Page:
About this Piece
Richard Strauss was the son of Franz Strauss, one of the finest horn-players of the 19th century and for many years the first horn of the Munich opera. Strauss Sr. was very conservative musically (he hated the operas of Wagner, which he played under the composer's direction) and insisted that his son have a "classical" music education - the models held up before the boy were Mozart and Mendelssohn. But in 1883, at the age of 19, Richard left college and moved to Berlin to study music, and in the process he discovered a new model: Johannes Brahms. Brahms was at this point only 50 years old and at the height of his powers - his Third Symphony had just been premiered, and he was about to begin his Fourth (in fact, Brahms and the young Strauss would meet at the premiere of the Fourth Symphony in October 1885).
Under the new influence of Brahms, the teenaged composer began his Piano Quartet in C minor in the spring of 1884 in Berlin and completed it later that year. This music shows an unusual fusion of musical personalities - the sobriety and grandeur of Brahms are here wed to the fire and impetuous virtuosity of the young Strauss. The Piano Quartet is a big piece (35 minutes), it has a rich, dark sound, and it develops its ideas with a blazing energy.
The quiet opening of the Allegro is deceiving, for the music will quickly explode in a shower of energy, and that sharp contrast may be a key to this sonata-form movement: moments marked con espressione or tranquillo will instantly give way to superheated passages marked molto appassionato or agitato. This opening movement is the most "Brahmsian" in the Quartet, particularly for its dark sonority, its development of small thematic motifs, and its dramatic scope - the movement drives to a close that is virtually symphonic in conception and sound.
The Scherzo, marked Presto, is full of quicksilvery motion and a great deal of energy, especially in the pounding octave drops that recur throughout. A flowing trio section leads to a return of the opening material, and Strauss recalls a bit of the trio section before the movement whips to its Prestissimo close.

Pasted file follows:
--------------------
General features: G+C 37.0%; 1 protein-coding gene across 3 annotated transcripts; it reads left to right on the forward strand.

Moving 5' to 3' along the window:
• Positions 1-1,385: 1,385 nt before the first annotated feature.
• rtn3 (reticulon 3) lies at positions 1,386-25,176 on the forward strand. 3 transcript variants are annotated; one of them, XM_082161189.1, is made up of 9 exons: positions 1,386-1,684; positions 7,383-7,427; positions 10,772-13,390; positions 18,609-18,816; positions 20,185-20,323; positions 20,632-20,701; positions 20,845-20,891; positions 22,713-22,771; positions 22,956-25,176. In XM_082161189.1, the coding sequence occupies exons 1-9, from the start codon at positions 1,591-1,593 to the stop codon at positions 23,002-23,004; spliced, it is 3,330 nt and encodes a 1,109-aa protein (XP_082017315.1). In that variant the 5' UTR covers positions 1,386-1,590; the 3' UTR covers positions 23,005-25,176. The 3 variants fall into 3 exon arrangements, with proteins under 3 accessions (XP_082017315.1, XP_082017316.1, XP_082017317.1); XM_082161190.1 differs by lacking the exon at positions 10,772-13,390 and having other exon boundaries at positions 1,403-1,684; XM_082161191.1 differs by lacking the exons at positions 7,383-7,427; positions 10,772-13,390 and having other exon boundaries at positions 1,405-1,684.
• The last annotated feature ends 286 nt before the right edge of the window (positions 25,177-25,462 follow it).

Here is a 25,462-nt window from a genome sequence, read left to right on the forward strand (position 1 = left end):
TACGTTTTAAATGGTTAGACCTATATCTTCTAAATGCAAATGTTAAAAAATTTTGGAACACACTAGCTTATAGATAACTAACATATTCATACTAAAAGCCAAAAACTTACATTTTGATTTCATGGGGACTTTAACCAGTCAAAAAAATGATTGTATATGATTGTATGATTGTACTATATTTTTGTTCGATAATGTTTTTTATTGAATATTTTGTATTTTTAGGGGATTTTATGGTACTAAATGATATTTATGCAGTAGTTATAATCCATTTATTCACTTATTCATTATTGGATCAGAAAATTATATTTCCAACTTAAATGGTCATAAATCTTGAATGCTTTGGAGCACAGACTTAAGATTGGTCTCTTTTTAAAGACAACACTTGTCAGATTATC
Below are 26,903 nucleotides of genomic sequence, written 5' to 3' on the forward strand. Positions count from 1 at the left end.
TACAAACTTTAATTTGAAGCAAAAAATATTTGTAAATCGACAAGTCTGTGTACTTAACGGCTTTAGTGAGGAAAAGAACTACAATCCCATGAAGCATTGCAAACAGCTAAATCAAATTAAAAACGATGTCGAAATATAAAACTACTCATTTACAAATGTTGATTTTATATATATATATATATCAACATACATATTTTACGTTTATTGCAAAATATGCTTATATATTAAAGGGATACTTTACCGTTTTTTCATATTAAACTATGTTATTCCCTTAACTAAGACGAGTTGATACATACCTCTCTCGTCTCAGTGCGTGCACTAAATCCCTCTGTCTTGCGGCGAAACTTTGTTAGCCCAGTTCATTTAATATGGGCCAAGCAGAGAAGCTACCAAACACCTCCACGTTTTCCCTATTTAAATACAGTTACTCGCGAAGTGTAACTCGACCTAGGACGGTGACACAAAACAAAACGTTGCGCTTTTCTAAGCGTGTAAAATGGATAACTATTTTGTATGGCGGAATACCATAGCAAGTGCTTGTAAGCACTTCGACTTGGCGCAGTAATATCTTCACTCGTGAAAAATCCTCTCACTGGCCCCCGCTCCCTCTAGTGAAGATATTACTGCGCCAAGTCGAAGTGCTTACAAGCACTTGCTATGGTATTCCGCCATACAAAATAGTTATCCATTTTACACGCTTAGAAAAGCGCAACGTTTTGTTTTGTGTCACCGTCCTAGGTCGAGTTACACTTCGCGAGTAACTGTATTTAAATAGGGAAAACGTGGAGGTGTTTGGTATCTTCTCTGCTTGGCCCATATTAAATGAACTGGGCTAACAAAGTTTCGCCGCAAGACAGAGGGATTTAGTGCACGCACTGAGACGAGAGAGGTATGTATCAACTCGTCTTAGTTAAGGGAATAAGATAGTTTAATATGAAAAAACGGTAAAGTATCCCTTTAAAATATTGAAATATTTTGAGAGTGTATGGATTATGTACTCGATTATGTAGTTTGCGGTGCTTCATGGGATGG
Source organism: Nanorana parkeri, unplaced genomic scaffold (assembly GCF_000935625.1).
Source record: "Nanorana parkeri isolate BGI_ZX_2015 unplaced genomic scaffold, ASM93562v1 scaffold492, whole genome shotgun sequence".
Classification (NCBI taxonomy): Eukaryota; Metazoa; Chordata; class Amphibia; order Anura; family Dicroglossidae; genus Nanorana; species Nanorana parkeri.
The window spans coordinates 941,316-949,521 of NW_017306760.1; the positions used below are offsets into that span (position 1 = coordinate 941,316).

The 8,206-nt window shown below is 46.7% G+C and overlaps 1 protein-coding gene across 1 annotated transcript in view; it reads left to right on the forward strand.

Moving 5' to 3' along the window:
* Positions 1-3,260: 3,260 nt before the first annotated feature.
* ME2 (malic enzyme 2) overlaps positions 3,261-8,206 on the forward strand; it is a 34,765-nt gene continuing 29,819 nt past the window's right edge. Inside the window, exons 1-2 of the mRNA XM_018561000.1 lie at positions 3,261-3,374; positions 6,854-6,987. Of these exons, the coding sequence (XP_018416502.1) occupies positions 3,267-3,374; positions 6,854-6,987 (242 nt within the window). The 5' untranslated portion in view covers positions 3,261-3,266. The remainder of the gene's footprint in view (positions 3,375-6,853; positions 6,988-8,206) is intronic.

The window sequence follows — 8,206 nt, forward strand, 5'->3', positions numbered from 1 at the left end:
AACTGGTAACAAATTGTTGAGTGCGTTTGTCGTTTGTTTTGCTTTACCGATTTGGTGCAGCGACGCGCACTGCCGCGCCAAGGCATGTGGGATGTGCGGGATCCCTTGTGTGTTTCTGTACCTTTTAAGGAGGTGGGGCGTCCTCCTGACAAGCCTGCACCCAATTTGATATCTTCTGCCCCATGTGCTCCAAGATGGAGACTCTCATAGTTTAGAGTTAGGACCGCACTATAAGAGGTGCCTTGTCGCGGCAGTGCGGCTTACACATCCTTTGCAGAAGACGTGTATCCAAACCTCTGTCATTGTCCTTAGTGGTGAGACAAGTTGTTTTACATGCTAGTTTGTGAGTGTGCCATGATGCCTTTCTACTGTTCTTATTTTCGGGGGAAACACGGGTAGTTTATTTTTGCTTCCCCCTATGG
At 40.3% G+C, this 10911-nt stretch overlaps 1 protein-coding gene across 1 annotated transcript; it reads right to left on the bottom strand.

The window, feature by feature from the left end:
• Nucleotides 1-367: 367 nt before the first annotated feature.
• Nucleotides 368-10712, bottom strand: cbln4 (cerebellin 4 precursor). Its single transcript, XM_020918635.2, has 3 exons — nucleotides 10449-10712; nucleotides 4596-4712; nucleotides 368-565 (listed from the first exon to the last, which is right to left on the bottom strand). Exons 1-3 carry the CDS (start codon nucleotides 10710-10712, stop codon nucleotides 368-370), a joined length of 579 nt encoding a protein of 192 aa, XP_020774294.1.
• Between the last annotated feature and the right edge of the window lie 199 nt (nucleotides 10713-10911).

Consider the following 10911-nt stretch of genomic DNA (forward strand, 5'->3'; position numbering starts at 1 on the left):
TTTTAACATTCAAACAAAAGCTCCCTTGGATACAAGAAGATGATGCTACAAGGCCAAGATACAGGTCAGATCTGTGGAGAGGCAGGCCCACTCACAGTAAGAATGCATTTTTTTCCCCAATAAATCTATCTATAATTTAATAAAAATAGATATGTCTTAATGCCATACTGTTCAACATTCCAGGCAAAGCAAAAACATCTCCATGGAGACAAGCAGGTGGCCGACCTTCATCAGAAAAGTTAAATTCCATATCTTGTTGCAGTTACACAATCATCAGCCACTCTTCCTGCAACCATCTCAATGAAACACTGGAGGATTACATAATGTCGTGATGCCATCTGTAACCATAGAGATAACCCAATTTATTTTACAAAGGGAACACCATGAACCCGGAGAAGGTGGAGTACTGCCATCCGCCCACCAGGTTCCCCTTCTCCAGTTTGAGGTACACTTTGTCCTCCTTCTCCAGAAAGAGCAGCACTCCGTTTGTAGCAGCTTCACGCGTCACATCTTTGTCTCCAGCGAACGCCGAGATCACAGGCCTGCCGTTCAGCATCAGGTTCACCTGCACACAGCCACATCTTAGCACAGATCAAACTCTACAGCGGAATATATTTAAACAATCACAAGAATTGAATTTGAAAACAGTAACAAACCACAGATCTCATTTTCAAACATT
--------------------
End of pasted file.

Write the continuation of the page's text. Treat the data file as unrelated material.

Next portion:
After two such powerful movements, the Andante brings a measure of calm. The piano's lovely opening idea gives way to the viola's lyric second subject, and Strauss extends these two themes gracefully. The concluding Vivace returns to the mood and manner of the opening movement. Its fiery beginning, full of sharp edges and syncopated rhythms, leads to the cello's calm second theme (molto con espressione, specifies Strauss), and these two ideas are developed at length - and with a great deal of virtuosity - before the music hammers its way to the conclusion on a firm C-minor chord.
The Piano Quartet in C minor was premiered in Weimar on December 8, 1885, and the following year it won first prize (among 24 entrants) in a piano quartet competition sponsored by the Musicians Society of Berlin. But this music represents a direction the young composer did not choose to follow. With his Violin Sonata of 1887, Strauss would say goodbye forever to chamber music: ahead of him lay the great tone poems, which wed a slashing orchestral virtuosity with the most vivid pictorial imagination. Chamber music (and the influence of Brahms) were no longer of interest to him, and this Piano Quartet - trailing clouds of Brahms - represents one of the last moments of Strauss' youthful apprenticeship before he discovered the path to his own musical independence.
- A frequent speaker on the Los Angeles Philharmonic's Upbeat Live series, Eric Bromberger writes program notes for the Minnesota Orchestra, Washington Performing Arts Society, San Francisco Performances, and a number of other musical organizations.